FLAW
Page 67, figure 18 and note 307: "CO2 over the past 60 million years."
Flaw: Lomborg has drawn this curve himself, based on data from several sources which have been fitted together. For the period from 25 Ma to recent, the curve agrees with the original data. But before 25 Ma, none of the original curves or data sets resemble Lomborg´s curve. The raised levels of CO2 are true, but the original curves all have large-scale fluctuations which have disappeared in Lomborg´s version. Lomborg writes that his data are "combined from two different sources, and smoothed". This smoothing has removed nearly all fluctuations. This is important, because the so-called temperature curve has a much finer structure. The reader is left with the false impression that ups and downs in the temperature curve are not paralleled by similar ups and downs in the CO2 curve. This lack of correlation has partially been created by Lomborg´s data treatment. For instance, there were clear fluctuations in CO2 levels at the episodes at 34 Ma and 25 Ma (start and end of the oligocene glaciation), but these fluctuations are barely visible in Lomborg´s graph.

FLAW
Page 67: "Finally, looking at the connection between temperature and CO2, it is clear why Al Gore chose not to show this slide."
Flaw: Lomborg postulates that there is no relationship between variations in temperature and CO2. But he most know that this is not true, because his sources say otherwise. For instance, according to Pagani et al. 2005, temperature and CO2 varied in concert in certain periods, but not in others. They write that global climate and the carbon cycle were linked from the eocene to the late oligocene, and that CO2 levels at the eocene/oligocene boundary could have triggered the rapid expansion of ice on East Antarctica at that time. Pearson & Palmer (2000) write that the cooling 2 - 4 Ma coincided with a CO2 drop from 280 ppm to 210 ppm. The sources also state a lot of other factors that could have changed climate, such as tectonic processes and changing ocean streams around Antarctica. The fact that other factors play a role is absolutely no proof that CO2 does not play a role.

(GROUNDLESS DEROGATION)
Page 67: ". . . it is clear why Al Gore chose not to show this slide."
Flaw: There are many other reasons why Al Gore did not show this slide: 1) It has been drawn by Lomborg, not by any others. 2) The so-called temperature curve does not actually show temperature. 3) The CO2 curve has the flaws stated above.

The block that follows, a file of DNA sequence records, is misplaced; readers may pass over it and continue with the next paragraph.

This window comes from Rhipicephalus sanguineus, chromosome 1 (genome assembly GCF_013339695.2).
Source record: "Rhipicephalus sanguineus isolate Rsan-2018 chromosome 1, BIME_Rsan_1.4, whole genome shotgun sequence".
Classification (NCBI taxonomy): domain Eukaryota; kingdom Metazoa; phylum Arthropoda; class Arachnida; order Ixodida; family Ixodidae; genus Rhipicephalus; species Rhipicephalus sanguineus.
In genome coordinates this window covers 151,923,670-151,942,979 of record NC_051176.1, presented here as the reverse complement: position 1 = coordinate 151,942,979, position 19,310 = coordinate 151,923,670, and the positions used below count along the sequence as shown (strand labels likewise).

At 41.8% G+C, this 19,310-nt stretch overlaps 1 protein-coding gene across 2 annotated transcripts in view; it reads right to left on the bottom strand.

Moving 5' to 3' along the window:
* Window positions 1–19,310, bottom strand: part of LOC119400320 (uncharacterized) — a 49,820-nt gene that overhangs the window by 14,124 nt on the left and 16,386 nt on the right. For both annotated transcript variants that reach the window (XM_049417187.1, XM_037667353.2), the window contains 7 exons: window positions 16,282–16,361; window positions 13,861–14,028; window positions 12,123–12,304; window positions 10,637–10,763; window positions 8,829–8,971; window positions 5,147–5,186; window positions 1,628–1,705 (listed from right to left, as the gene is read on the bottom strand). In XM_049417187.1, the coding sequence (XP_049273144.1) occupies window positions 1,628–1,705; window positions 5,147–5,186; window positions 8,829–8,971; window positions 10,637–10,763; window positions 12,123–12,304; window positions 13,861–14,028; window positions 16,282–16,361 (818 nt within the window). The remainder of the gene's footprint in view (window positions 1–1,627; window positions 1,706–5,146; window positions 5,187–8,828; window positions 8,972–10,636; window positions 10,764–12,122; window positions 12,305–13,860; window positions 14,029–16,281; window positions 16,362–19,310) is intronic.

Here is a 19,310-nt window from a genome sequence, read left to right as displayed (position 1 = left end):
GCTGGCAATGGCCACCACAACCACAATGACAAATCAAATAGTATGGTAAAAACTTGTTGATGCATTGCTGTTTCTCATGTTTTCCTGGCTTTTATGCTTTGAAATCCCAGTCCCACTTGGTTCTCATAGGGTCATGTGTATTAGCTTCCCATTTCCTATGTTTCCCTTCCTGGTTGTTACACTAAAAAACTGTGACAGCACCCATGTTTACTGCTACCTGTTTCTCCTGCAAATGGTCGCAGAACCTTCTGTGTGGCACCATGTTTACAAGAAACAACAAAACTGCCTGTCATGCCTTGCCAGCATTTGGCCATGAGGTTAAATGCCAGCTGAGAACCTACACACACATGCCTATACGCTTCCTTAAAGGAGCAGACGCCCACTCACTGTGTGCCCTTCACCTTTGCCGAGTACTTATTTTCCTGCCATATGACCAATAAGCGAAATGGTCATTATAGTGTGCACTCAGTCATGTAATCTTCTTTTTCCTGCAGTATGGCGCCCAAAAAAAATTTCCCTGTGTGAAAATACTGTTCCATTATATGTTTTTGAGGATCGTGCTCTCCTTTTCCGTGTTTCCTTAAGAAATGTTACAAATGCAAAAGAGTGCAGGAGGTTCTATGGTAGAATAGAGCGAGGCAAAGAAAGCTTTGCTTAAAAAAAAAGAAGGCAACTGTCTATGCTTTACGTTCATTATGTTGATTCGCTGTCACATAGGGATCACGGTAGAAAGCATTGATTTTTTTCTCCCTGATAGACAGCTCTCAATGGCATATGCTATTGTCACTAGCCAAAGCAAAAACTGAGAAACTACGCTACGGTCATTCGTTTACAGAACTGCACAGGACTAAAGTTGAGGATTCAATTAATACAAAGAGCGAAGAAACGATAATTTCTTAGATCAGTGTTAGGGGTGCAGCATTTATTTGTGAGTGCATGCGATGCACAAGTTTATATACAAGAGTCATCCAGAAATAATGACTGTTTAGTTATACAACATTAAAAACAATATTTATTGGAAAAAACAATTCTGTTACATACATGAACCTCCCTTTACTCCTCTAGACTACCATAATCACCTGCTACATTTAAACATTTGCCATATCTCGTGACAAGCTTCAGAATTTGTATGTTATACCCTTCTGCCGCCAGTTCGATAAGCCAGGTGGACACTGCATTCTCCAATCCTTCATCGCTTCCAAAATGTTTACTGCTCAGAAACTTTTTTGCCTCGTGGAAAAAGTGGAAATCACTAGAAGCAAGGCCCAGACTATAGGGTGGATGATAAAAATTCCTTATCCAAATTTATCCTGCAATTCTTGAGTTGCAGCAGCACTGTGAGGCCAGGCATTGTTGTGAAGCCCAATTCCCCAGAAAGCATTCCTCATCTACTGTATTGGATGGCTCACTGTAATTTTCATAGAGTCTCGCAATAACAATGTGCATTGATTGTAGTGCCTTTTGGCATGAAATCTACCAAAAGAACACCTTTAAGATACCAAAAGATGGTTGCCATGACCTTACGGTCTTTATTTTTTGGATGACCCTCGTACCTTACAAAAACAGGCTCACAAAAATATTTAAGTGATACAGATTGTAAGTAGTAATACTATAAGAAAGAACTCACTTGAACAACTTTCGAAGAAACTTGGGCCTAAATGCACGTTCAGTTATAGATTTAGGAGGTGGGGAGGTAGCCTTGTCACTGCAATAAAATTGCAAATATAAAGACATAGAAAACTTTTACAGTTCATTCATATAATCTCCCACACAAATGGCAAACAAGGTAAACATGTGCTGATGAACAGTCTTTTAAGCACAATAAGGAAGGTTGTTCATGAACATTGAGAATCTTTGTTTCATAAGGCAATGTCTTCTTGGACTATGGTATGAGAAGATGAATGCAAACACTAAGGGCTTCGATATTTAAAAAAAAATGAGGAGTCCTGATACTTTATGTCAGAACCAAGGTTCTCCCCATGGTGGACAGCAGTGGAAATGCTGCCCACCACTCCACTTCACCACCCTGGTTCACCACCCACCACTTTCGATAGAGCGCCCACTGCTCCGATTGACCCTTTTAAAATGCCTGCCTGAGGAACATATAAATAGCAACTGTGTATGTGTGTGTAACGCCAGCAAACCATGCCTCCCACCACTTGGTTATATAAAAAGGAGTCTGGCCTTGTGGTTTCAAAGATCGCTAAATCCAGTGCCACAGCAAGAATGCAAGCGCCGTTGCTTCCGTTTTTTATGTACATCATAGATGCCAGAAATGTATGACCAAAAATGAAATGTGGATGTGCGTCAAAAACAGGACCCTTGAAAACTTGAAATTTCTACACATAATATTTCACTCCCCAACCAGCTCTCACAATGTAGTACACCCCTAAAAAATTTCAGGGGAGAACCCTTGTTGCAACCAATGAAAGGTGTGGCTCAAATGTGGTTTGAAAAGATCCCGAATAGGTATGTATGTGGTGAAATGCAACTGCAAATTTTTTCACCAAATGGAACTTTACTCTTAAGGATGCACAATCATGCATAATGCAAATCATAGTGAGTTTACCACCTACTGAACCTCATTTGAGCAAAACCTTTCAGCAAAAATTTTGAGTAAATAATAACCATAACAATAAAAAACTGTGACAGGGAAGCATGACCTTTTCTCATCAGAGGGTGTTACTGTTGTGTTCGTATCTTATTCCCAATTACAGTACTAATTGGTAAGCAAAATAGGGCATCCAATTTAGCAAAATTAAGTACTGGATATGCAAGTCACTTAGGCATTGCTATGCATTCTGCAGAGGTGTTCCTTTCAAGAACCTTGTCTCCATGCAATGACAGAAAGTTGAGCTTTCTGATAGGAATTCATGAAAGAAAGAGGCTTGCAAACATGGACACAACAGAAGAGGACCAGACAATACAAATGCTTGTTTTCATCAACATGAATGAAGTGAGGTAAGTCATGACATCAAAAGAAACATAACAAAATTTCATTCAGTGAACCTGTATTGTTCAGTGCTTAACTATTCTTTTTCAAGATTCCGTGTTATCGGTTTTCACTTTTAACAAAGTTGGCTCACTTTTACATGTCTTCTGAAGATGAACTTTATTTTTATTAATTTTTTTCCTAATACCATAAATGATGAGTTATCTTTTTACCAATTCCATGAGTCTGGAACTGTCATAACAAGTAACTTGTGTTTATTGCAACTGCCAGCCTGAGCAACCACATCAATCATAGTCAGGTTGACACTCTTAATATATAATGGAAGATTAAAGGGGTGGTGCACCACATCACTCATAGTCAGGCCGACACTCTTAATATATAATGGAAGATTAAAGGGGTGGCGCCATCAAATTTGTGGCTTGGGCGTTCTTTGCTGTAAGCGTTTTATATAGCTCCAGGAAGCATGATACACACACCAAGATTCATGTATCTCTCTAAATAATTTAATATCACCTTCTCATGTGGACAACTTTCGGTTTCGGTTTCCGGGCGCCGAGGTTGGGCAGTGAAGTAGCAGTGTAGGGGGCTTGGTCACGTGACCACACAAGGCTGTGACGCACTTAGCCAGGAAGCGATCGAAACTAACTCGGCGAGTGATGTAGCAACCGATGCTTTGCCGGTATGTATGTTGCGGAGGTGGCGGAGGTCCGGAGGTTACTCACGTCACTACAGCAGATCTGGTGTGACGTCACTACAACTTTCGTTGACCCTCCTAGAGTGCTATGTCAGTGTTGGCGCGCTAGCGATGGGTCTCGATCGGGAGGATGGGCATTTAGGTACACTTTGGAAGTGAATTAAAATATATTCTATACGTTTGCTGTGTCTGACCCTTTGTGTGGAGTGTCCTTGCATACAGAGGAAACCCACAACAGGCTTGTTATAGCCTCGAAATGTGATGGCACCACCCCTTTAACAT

FLAW OF OMISSION
Page 67: "But the connection seems fairly week. While CO2 declined rapidly around 60-50 milion years ago, temperatures increased."
Flaw: Lomborg wants us to focus on one of those periods when variations of CO2 and temperature are not in concert. He chooses the period 60 - 50 million years ago. The most remarkable event during this period is the large, sudden rise in temperature 55 Ma, when deep sea temperatures rose by 5-6° C, and sea surface temperatures rose by 8°C at high latitudes. This temperature rise lasted for only c. 100,000 years. But this was long enough that many animal species went  extinct. The sudden rise is seen in Lomborg´s figure, although it was larger than shown. Now, interestingly, at exactly the same time (± a time lag that cannot be resolved) there was a large belch of carbon from the oceans into the atmosphere; it is believed that up to 2600 Gt of methane was released from the ocean floor. This would soon have become oxidised to become CO2. This shows extremely clearly that on a time scale that is relevant to us, the two parameters were very closely connected.  Gradual changes of averages over a period of 10 millions of years, probably in connection with movements of the continents and opening up the gateway that allows ocean currents around Antarctica, are on a much larger timescale that is irrelevant to  human society now. The event at 55 Ma is clearly explained and described in Lomborg´s sources. But of course, in his own words, "it is clear why Lomborg chose not to refer to this", even though he focuses on exactly that period when it happened. This must be judged as a deliberate flaw.
    The sudden change in CO2 at 55 Ma is clearly demonstrated in Beerling & Royer (2002), cited by Lomborg. Here, based on leaf stomata, they have a general level of CO2 of about 350 ppm around 55 Ma, which suddenly rises to 800 ppm for at short period (their page 545). Compare this with Lomborg´s figure 18, and you will see how much the estimates of past CO2 levels depend on the methods applied. Also notice that Lomborg cites page 546 in that paper. He can hardly have avoided seing also page 545. But, of course, "it is clear why Lomborg chose not to show this".